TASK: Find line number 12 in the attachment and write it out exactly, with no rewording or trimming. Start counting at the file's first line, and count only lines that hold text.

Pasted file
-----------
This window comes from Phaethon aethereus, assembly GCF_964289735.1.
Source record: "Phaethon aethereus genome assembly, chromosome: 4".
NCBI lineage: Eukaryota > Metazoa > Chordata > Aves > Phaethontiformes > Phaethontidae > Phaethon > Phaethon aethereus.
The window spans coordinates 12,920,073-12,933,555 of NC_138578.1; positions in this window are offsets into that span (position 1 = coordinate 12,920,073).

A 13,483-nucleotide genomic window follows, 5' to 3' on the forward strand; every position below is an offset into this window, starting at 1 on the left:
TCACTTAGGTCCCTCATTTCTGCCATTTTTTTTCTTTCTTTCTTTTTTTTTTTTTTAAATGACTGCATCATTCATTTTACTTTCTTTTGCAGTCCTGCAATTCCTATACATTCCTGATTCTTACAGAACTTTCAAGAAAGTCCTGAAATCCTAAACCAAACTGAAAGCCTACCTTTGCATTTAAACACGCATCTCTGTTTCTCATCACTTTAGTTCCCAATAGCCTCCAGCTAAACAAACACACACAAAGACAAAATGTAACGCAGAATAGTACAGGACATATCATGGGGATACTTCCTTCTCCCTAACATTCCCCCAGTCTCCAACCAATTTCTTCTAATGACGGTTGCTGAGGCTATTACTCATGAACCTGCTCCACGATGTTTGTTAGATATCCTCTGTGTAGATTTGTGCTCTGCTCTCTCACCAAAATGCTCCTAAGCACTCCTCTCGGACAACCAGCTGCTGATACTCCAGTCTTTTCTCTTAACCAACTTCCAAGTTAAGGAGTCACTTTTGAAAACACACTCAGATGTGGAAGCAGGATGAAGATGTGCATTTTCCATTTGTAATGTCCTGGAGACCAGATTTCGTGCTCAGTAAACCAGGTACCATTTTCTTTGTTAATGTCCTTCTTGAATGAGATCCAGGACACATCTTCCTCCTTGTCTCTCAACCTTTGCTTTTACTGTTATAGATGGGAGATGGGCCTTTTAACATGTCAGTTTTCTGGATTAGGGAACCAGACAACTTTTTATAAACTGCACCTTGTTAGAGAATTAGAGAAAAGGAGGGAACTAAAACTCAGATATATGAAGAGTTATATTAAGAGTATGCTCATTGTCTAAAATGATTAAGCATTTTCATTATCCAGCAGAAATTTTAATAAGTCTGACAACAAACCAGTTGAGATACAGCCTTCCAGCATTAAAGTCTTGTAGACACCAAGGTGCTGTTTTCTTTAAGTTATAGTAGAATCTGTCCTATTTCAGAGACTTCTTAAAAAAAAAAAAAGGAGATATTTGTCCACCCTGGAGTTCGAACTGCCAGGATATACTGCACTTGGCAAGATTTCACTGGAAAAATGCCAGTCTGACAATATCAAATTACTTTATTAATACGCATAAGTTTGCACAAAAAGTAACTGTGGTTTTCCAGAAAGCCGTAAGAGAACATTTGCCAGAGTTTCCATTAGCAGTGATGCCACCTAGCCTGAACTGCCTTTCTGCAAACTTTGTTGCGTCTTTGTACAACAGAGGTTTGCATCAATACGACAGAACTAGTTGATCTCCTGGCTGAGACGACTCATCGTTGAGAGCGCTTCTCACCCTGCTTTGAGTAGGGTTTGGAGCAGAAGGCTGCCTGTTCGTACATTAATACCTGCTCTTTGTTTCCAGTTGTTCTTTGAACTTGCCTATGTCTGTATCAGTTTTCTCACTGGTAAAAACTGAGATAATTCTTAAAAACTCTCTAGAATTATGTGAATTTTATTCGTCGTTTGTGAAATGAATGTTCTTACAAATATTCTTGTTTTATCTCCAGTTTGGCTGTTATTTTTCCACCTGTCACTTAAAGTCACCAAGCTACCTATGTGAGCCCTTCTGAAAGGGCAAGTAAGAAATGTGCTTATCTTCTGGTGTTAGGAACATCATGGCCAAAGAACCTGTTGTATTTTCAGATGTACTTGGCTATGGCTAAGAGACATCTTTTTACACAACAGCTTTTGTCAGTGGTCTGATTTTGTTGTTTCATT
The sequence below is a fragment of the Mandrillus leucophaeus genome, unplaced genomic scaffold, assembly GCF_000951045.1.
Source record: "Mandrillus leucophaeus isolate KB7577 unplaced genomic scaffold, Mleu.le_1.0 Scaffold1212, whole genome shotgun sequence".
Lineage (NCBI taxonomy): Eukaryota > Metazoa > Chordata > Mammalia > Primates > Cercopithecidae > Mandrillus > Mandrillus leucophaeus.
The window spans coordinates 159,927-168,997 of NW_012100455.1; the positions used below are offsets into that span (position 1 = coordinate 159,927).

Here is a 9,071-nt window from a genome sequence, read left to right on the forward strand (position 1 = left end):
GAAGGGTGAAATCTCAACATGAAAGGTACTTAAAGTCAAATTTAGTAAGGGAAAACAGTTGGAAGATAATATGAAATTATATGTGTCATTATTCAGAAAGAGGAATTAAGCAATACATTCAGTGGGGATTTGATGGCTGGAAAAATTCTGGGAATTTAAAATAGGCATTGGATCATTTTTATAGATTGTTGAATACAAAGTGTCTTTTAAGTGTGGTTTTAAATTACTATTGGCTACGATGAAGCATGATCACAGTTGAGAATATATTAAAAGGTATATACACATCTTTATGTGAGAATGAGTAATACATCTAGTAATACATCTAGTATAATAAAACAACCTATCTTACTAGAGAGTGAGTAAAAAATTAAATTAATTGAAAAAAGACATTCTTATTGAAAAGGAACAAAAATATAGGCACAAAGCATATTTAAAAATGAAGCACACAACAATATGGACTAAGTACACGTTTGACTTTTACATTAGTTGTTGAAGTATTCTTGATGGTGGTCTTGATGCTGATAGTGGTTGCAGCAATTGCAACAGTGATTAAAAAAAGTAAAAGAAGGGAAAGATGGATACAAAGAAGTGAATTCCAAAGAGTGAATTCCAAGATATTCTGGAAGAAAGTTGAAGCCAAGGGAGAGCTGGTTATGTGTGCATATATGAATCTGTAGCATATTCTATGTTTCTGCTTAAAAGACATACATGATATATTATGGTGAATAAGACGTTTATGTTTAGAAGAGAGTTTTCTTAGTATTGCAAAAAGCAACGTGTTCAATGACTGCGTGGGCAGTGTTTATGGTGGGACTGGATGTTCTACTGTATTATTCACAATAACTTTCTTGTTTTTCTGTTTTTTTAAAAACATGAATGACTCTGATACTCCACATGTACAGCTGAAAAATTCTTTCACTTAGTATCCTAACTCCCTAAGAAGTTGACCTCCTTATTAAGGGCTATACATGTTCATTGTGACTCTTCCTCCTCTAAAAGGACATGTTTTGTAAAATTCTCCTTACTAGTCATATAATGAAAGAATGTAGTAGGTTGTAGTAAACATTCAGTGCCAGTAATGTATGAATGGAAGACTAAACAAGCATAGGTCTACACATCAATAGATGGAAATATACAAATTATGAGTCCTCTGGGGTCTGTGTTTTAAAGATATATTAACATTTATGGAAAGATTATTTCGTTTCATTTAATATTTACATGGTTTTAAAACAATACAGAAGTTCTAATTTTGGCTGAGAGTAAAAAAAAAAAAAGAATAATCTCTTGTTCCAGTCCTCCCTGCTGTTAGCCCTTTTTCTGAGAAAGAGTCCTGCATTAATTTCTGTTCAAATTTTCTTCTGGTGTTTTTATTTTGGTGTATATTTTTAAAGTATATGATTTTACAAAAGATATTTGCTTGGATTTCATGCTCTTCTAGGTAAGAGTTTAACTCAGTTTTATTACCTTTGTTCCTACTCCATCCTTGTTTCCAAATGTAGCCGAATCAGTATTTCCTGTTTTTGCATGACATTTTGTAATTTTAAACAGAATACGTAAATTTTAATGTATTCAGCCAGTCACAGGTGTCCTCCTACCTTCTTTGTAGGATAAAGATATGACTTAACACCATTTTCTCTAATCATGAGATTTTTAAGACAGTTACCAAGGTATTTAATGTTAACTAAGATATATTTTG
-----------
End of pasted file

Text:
GAAGGGTGAAATCTCAACATGAAAGGTACTTAAAGTCAAATTTAGTAAGGGAAAACAGTTGGAAGATAATATGAAATTATATGTGTCATTATTCAGAAAGAGGAATTAAGCAATACATTCAGTGGGGATTTGATGGCTGGAAAAATTCTGGGAATTTAAAATAGGCATTGGATCATTTTTATAGATTGTTGAATACAAAGTGTCTTTTAAGTGTGGTTTTAAATTACTATTGGCTACGATGAAGCATGATCACAGTTGAGAATATATTAAAAGGTATATACACATCTTTATGTGAGAATGAGTAATACATCTAGTAATACATCTAGTATAATAAAACAACCTATCTTACTAGAGAGTGAGTAAAAAATTAAATTAATTGAAAAAAGACATTCTTATTGAAAAGGAACAAAAATATAGGCACAAAGCATATTTAAAAATGAAGCACACAACAATATGGACTAAGTACACGTTTGACTTTTACATTAGTTGTTGAAGTATTCTTGATGGTGGTCTTGATGCTGATAGTGGTTGCAGCAATTGCAACAGTGATTAAAAAAAGTAAAAGAAGGGAAAGATGGATACAAAGAAGTGAATTCCAAAGAGTGAATTCCAAGATATTCTGGAAGAAAGTTGAAGCCAAGGGAGAGCTGGTTATGTGTGCATATATGAATCTGTAGCATATTCTATGTTTCTGCTTAAAAGACATACATGATATATTATGGTGAATAAGACGTTTATGTTTAGAAGAGAGTTTTCTTAGTATTGCAAAAAGCAACGTGTTCAATGACTGCGTGGGCAGTGTTTATGGTGGGACTGGATGTTCTACTGTATTATTCACAATAACTTTCTTGTTTTTCTGTTTTTTTAAAAACATGAATGACTCTGATACTCCACATGTACAGCTGAAAAATTCTTTCACTTAGTATCCTAACTCCCTAAGAAGTTGACCTCCTTATTAAGGGCTATACATGTTCATTGTGACTCTTCCTCCTCTAAAAGGACATGTTTTGTAAAATTCTCCTTACTAGTCATATAATGAAAGAATGTAGTAGGTTGTAGTAAACATTCAGTGCCAGTAATGTATGAATGGAAGACTAAACAAGCATAGGTCTACACATCAATAGATGGAAATATACAAATTATGAGTCCTCTGGGGTCTGTGTTTTAAAGATATATTAACATTTATGGAAAGATTATTTCGTTTCATTTAATATTTACATGGTTTTAAAACAATACAGAAGTTCTAATTTTGGCTGAGAGTAAAAAAAAAAAAAGAATAATCTCTTGTTCCAGTCCTCCCTGCTGTTAGCCCTTTTTCTGAGAAAGAGTCCTGCATTAATTTCTGTTCAAATTTTCTTCTGGTGTTTTTATTTTGGTGTATATTTTTAAAGTATATGATTTTACAAAAGATATTTGCTTGGATTTCATGCTCTTCTAGGTAAGAGTTTAACTCAGTTTTATTACCTTTGTTCCTACTCCATCCTTGTTTCCAAATGTAGCCGAATCAGTATTTCCTGTTTTTGCATGACATTTTGTAATTTTAAACAGAATACGTAAATTTTAATGTATTCAGCCAGTCACAGGTGTCCTCCTACCTTCTTTGTAGGATAAAGATATGACTTAACACCATTTTCTCTAATCATGAGATTTTTAAGACAGTTACCAAGGTATTTAATGTTAACTAAGATATATTTTG